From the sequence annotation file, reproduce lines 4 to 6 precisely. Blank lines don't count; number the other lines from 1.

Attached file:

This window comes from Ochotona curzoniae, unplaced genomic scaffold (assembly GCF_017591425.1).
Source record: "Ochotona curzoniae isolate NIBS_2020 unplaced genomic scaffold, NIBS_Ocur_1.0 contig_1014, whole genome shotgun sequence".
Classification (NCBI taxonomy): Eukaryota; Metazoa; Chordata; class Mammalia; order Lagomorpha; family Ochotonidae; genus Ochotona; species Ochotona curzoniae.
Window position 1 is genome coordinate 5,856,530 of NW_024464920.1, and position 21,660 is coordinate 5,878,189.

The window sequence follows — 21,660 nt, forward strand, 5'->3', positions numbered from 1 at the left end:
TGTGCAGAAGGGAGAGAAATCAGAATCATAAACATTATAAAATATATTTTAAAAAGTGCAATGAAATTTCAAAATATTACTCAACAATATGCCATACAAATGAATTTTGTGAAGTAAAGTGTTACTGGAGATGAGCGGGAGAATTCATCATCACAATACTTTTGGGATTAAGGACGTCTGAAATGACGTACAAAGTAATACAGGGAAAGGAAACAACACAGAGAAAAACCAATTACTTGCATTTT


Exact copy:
Window position 1 is genome coordinate 5,856,530 of NW_024464920.1, and position 21,660 is coordinate 5,878,189.

The window sequence follows — 21,660 nt, forward strand, 5'->3', positions numbered from 1 at the left end:
TGTGCAGAAGGGAGAGAAATCAGAATCATAAACATTATAAAATATATTTTAAAAAGTGCAATGAAATTTCAAAATATTACTCAACAATATGCCATACAAATGAATTTTGTGAAGTAAAGTGTTACTGGAGATGAGCGGGAGAATTCATCATCACAATACTTTTGGGATTAAGGACGTCTGAAATGACGTACAAAGTAATACAGGGAAAGGAAACAACACAGAGAAAAACCAATTACTTGCATTTT